|A Patch of Blue|
|Directed by||Guy Green|
|Screenplay by||Guy Green|
|Based on||Be Ready with Bells and Drums|
by Elizabeth Kata
|Produced by||Guy Green|
Pandro S. Berman
|Starring|| Sidney Poitier |
|Edited by||Rita Roland|
|Music by||Jerry Goldsmith|
|Box office||$6,750,000 (rentals)|
A Patch of Blue is a 1965 American drama film directed by Guy Green about the friendship between an educated black man (played by Sidney Poitier) and an illiterate, blind, white 18-year-old girl (played by Elizabeth Hartman), and the problems that plague their friendship in a racially divided America. Made in 1965 against the backdrop of the growing civil rights movement, the film explores racism while playing on the idea that "love is blind."
Shelley Winters won the Academy Award for Best Supporting Actress, her second win for the award, following her victory in 1959 for The Diary of Anne Frank . It was the final screen appearance for veteran actor Wallace Ford.
Scenes of Poitier and Hartman kissing were excised from the film when it was shown in film theaters in the Southern United States. Patch of Blue be filmed in black and white although color was available.These scenes are intact in the DVD version. According to the DVD audio commentary, it was the decision of director Guy Green that A
The film was adapted by Guy Green from the 1961 book Be Ready with Bells and Drums by the Australian author Elizabeth Kata. The book later won a Writers Guild of America award. The book's plot has a slightly less optimistic ending than the film.
In addition to the Best Supporting Actress win for Winters, the film was nominated for Academy Awards for Best Actress in a Leading Role (Elizabeth Hartman), Best Art Direction-Set Decoration (Black-and-White) (George Davis, Urie McCleary, Henry Grace, Charles S. Thompson), Best Cinematography (Black-and-White) and Best Music (Original Music Score). Hartman, 22 at the time, was the youngest Best Actress nominee, a record she held for 10 years before 20-year-old Isabelle Adjani broke her record in 1975.
Selina D'Arcey is a blind white girl living in a city apartment with her crude and vulgar mother Rose-Ann, who works as a prostitute, and her grandfather Ole Pa. She strings beads to supplement her family's small income and spends most of her time doing chores. Her mother is abusive, and Ole Pa is an alcoholic. Selina has no friends, rarely leaves the apartment, and has never received an education.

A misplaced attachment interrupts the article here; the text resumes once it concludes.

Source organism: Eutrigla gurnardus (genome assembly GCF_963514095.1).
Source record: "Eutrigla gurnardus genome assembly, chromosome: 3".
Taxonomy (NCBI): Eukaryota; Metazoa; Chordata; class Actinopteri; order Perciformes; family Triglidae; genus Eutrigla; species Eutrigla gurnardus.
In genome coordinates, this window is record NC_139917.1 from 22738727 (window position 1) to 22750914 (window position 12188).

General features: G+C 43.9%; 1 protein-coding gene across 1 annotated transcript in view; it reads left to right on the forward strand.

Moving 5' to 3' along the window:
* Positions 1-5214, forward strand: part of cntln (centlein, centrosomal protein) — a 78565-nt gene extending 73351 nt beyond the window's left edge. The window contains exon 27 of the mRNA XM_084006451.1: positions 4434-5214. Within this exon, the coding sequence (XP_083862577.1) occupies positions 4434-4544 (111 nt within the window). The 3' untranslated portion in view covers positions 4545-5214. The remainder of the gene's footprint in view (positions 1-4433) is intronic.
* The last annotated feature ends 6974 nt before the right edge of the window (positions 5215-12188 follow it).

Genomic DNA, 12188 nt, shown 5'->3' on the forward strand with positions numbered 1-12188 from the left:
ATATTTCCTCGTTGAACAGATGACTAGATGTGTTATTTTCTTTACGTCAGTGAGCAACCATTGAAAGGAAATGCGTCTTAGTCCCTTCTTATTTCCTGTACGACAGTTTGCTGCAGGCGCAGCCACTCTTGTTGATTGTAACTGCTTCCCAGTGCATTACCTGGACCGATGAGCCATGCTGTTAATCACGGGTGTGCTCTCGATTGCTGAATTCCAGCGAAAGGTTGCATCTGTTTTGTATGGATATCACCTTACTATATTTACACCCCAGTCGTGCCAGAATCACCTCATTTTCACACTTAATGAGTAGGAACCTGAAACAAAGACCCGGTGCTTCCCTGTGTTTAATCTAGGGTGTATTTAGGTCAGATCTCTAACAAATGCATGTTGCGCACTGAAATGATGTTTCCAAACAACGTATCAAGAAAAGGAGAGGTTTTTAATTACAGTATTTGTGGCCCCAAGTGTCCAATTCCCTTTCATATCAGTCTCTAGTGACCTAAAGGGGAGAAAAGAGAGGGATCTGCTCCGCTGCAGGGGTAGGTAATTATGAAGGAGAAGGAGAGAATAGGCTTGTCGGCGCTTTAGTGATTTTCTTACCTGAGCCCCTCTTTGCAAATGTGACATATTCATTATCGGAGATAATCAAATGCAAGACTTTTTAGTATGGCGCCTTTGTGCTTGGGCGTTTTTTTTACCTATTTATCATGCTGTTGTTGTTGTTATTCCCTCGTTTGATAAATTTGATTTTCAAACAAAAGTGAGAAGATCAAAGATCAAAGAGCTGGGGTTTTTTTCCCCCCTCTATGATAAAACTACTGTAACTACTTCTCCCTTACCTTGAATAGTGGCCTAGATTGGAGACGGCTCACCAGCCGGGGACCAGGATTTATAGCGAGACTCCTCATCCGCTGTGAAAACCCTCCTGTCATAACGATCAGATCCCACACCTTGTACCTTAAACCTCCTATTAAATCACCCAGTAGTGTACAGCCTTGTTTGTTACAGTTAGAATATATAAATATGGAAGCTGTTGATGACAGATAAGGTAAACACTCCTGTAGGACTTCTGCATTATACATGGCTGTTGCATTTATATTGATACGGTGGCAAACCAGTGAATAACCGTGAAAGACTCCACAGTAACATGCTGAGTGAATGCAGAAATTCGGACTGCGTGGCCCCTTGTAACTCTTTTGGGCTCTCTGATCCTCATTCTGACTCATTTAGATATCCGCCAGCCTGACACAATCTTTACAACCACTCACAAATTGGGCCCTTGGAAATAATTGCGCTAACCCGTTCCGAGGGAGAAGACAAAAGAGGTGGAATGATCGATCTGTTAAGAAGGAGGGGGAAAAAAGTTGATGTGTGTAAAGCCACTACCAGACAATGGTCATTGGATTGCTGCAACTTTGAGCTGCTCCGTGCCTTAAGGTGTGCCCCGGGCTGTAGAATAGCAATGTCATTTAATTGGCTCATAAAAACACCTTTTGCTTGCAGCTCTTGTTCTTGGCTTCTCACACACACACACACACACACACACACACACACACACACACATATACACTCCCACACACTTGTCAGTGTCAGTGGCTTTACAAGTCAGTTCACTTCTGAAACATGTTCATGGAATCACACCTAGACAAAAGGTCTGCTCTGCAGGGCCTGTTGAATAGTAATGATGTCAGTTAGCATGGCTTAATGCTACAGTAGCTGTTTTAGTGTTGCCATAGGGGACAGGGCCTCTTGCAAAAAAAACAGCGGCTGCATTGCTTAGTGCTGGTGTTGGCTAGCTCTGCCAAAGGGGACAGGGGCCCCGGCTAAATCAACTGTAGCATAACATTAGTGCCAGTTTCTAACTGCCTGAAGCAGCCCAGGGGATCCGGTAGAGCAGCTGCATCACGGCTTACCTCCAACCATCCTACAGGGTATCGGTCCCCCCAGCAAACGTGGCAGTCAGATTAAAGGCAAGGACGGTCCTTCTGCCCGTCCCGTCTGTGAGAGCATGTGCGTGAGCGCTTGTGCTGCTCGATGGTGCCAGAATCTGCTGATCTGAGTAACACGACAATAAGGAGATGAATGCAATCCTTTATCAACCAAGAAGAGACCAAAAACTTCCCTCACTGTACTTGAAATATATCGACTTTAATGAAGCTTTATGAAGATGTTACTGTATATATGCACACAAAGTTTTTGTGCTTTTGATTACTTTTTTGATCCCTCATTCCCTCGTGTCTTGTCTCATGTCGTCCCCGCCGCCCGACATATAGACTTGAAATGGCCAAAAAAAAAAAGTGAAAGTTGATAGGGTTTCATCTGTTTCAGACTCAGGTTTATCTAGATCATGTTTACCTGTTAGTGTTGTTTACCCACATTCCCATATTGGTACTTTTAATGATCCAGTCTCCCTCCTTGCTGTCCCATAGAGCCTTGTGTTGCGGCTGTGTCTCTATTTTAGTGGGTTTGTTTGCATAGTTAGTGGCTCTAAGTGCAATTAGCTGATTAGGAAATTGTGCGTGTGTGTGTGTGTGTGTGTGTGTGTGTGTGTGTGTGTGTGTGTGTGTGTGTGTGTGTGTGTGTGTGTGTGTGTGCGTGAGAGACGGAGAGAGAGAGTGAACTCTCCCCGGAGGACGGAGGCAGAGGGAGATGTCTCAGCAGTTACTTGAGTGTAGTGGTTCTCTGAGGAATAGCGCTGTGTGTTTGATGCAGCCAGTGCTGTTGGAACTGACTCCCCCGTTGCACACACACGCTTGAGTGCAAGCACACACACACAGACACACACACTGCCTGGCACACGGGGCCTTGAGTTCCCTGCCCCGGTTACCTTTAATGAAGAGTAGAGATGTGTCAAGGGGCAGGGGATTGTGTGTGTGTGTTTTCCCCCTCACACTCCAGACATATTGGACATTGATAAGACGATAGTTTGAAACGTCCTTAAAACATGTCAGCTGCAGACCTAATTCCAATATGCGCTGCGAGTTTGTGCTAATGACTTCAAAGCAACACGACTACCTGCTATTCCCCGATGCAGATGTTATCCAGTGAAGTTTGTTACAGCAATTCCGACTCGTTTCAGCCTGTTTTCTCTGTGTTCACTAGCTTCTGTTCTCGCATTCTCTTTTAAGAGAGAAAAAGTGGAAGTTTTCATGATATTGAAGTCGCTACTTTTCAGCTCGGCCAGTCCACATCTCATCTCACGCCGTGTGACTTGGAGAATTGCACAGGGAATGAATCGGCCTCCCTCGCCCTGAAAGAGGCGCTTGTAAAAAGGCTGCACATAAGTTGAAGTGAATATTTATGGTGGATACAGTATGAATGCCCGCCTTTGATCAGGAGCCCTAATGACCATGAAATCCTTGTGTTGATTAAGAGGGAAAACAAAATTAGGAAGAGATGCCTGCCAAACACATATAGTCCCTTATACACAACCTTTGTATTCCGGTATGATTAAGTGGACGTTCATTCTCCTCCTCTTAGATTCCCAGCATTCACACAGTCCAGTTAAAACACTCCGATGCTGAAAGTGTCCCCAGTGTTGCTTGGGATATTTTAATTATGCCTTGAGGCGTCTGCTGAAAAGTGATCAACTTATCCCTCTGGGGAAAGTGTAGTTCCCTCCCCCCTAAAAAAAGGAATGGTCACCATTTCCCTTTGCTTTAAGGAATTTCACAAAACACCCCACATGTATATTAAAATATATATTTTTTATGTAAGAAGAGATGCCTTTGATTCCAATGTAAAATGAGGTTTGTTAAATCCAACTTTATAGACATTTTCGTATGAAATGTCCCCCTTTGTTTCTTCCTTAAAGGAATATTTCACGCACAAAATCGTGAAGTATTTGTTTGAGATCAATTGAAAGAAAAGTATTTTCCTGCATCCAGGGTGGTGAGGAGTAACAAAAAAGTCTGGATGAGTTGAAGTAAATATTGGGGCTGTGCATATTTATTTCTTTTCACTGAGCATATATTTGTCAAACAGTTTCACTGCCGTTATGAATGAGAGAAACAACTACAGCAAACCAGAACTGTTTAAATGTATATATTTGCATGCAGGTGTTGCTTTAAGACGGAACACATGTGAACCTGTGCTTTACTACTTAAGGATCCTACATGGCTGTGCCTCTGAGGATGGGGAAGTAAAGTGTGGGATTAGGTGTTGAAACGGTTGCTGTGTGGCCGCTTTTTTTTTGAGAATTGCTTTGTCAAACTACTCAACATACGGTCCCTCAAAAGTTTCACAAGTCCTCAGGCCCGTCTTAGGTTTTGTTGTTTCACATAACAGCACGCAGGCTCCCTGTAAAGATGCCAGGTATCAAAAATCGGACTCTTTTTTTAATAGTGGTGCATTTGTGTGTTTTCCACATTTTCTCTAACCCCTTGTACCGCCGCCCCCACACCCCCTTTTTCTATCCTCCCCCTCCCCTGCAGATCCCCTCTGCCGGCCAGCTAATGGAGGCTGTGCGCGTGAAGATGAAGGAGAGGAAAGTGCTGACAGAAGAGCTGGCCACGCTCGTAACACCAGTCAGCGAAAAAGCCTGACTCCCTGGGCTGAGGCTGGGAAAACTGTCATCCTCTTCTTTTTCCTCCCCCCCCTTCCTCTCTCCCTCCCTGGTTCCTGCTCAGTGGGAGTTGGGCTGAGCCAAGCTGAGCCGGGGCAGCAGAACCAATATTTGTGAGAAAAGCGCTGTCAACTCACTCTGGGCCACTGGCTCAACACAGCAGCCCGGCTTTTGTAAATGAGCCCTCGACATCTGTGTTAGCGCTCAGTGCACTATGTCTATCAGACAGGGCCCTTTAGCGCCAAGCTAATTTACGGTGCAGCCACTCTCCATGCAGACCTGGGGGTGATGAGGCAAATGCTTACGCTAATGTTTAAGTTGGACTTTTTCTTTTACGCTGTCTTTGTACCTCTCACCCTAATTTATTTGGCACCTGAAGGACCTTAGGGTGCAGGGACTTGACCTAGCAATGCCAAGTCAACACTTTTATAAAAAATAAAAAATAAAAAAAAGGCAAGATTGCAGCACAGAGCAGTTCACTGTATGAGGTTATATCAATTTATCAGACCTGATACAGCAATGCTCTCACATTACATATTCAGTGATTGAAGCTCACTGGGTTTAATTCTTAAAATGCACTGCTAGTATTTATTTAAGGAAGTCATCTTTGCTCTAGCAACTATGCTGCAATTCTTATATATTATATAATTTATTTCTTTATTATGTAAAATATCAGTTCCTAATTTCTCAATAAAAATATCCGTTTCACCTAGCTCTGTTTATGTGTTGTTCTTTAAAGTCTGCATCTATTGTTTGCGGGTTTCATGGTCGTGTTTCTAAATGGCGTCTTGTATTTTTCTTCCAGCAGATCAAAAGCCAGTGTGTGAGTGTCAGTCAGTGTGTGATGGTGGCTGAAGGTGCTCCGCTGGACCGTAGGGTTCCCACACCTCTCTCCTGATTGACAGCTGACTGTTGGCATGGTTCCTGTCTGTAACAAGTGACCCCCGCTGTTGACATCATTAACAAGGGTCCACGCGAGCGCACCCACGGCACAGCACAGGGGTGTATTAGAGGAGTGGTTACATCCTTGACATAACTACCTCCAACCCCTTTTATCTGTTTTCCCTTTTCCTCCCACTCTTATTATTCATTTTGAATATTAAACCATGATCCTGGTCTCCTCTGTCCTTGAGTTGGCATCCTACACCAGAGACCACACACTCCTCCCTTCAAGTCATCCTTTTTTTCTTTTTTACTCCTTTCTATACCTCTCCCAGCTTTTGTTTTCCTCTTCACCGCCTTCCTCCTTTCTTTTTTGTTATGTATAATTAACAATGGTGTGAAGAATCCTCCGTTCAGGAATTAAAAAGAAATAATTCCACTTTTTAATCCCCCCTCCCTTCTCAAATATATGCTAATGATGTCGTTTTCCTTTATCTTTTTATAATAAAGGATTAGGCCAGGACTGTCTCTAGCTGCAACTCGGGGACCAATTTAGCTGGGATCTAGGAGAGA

Selina convinces her grandfather to take her to the park, where she happens to meet Gordon Ralfe, an educated and soft-spoken black man working night shifts in an office. The two quickly become friends, meeting at the park almost every day. Gordon learns that she was blinded at the age of five when Rose-Ann threw chemicals on her while attempting to hit her husband and that she was raped by one of Rose-Ann's "boyfriends."
Rose-Ann's friend Sadie is also a prostitute, and while lamenting the loss of her youth, she realizes that Selina can be useful in their business. Subsequently, Rose-Ann and Sadie decide to leave Ole Pa, move with Selina into a better apartment, and force her into prostitution.
In the meantime, Gordon has contacted a school for the blind, which is ready to take Selina. While Rose-Ann is out, Selina runs away to the park, and, with some difficulty, meets Gordon. She tells Gordon about Rose-Ann's plan, and he assures her that she will be leaving for school in a few days. Finding Selina missing from the apartment, Rose-Ann takes Ole Pa to the park and confronts Gordon. Despite Rose-Ann's resistance, Gordon manages to take Selina away when the crowd of white people looks at Rose-Ann's anger and hysterics towards Gordon with disdain and ignores her pleas to stop the Black man from walking away with her daughter. Ole Pa then stops Rose-Ann from chasing after them, telling her that Selina is not a child anymore.